Whether Strowger was justified in his suspicions is not known. But he was obviously an ingenious man. He is said to have sat down with a cardboard collar box, some matches, a row of pins, and worked out the theory of an automatic switching system. The system involved electrical contacts leading to other telephone subscribers on the inner surface of a cylinder. An arm on a central shaft was set so that it could be moved step-by-step up the inner side of the cylinder and then step-by-step across it until it reached the correct contact. After some years, Strowger was able to perfect a piece of electro-mechanical technology which eventu­ally made it possible for modern telephone systems to cope with millions of subscribers, few of whom would ever be able to talk to one another if they had to wait for operators to connect their instruments manually. But automatic switching, at first, was by no means accepted speedily or with enthusiasm. For the intro­duction of the automatic exchange dispensed with the services of many telephone operators, and threw theburden of selecting the line required onto the user. In other words, the user now had to select the required number himself, by using a dial or other mechanism.

Apparently the experts of the time had no great confidence in the capabilities of the telephone user. One" E. Kingsbury wrote in 1915:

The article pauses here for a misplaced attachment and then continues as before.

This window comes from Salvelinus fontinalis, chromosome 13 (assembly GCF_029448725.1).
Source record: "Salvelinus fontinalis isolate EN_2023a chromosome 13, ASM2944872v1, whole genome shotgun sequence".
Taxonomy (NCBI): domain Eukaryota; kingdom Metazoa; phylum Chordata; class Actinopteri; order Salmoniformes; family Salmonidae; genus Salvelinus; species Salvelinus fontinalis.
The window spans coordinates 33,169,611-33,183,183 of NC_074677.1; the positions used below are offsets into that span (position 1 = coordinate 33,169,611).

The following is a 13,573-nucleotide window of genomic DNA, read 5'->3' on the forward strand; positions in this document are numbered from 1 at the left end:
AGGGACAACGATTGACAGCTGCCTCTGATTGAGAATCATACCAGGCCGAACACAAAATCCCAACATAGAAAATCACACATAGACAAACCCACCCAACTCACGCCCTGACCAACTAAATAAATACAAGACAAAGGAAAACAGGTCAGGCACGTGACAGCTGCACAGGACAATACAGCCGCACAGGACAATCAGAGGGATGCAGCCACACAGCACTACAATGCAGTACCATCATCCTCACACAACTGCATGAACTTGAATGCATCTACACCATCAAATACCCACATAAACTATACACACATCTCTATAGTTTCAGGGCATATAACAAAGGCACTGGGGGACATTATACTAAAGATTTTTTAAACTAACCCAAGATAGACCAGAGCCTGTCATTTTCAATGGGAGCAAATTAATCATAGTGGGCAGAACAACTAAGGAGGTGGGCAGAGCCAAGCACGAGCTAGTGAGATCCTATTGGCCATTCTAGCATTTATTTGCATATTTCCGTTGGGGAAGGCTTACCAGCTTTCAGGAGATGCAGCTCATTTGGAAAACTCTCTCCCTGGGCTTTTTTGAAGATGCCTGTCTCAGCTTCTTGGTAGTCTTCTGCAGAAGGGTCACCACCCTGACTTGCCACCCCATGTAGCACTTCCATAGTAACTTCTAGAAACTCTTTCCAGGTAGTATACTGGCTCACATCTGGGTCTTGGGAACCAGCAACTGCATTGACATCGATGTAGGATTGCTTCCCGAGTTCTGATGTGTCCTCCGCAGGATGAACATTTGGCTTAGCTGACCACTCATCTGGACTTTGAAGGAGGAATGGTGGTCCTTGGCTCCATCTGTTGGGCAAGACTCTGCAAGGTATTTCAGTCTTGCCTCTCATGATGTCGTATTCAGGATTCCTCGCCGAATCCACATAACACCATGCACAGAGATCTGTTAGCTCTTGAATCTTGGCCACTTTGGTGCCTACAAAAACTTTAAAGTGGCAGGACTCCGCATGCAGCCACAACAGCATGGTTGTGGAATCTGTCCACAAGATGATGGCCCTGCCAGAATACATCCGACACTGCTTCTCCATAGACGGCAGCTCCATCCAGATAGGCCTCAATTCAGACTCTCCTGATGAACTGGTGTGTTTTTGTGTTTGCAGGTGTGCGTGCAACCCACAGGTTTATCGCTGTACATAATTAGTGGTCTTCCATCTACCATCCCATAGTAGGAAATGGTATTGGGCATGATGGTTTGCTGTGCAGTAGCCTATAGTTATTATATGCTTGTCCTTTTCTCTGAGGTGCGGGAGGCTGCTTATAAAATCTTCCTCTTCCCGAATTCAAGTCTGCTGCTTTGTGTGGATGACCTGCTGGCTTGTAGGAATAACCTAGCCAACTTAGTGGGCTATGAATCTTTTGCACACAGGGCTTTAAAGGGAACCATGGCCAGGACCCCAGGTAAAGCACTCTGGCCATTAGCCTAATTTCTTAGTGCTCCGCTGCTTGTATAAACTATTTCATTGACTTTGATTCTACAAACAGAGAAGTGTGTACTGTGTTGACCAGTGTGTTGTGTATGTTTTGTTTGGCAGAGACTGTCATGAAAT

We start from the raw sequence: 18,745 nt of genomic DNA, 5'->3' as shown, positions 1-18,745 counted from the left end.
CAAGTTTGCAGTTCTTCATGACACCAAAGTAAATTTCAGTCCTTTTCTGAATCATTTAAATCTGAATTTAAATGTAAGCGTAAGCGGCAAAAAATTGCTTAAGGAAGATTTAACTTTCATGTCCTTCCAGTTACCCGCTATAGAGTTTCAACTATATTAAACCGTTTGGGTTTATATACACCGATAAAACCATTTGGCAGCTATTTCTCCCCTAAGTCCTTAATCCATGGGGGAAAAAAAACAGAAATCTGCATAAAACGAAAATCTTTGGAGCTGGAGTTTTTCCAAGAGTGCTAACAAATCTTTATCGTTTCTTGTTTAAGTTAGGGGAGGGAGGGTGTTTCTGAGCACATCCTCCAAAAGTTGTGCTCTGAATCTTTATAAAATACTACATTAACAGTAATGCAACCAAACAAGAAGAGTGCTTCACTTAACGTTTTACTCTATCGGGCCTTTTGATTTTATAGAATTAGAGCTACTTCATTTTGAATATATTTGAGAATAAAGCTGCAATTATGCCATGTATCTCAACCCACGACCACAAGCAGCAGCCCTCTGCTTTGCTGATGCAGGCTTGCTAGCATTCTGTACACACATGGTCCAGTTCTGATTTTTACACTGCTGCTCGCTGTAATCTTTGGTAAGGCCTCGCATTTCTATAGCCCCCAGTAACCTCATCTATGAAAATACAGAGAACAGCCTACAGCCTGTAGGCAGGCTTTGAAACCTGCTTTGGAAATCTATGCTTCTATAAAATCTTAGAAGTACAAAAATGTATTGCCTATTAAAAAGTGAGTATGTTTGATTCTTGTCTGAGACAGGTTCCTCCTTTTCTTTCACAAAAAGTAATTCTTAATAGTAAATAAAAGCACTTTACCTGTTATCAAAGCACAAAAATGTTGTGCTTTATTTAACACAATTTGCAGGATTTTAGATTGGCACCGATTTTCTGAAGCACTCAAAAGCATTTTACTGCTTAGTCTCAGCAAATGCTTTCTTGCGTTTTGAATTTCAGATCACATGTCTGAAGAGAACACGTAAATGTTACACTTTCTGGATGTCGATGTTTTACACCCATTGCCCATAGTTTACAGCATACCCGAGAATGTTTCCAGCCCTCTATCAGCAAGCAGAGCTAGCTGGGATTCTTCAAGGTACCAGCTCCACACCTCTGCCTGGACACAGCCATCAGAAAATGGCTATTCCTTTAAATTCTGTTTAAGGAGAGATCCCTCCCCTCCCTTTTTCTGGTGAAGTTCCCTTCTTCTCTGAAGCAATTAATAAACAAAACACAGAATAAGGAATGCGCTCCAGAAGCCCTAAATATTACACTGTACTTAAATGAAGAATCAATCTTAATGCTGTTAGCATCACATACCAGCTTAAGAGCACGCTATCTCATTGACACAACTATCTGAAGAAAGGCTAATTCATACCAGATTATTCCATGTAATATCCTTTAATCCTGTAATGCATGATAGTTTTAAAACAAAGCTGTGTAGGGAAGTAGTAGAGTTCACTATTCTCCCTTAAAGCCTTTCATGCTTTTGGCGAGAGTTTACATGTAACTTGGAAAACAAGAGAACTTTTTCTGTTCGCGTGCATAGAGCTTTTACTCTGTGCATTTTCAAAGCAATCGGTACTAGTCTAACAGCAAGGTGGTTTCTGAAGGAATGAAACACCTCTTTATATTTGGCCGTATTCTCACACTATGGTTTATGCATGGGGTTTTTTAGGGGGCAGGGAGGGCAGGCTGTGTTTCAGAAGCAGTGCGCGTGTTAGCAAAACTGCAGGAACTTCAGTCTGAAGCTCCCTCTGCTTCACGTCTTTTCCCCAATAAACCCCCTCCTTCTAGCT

"The supervision of a telephonic connection has been regarded since 1887 as the essential duty of operating staff at the central office. In the automatic system supervision finds no place. The connecting mechan­ism is an automaton and the 'working of the figure' is dependent on the 'pulling of the wires'. Can the

subscriber be depended upon always to pull the wires correctly . .? The obvious limitations of the auto­matic system show that the operators are not to be ex­tinguished . ."

Although the initial progress of automatic ex­changes was slow, it was steady and relentless. Eventu­ally, automatic switching was seen as inevitable, and growth became rapid. Strowger's step-by-step system was adopted around the world, and refined over the years. His system held its own against other forms of switching until the middle of our century, when ad­vances in electronics meant it would be replaced by faster and more compact equipment.


Australia's first automatic exchange was installed in the GPO in Sydney, in 1911, for internal use. But the first automatic exchange for public use was opened at Geelong in Victoria in the next year — in July 1912. It had 800 subscribers.

The "Geelong Advertiser" described its local ex­change in these terms:

"Nothing could be nearer human: to see it work and grasp what it does, makes it seem supernatural. It is so ingenious as to almost beggar complete description".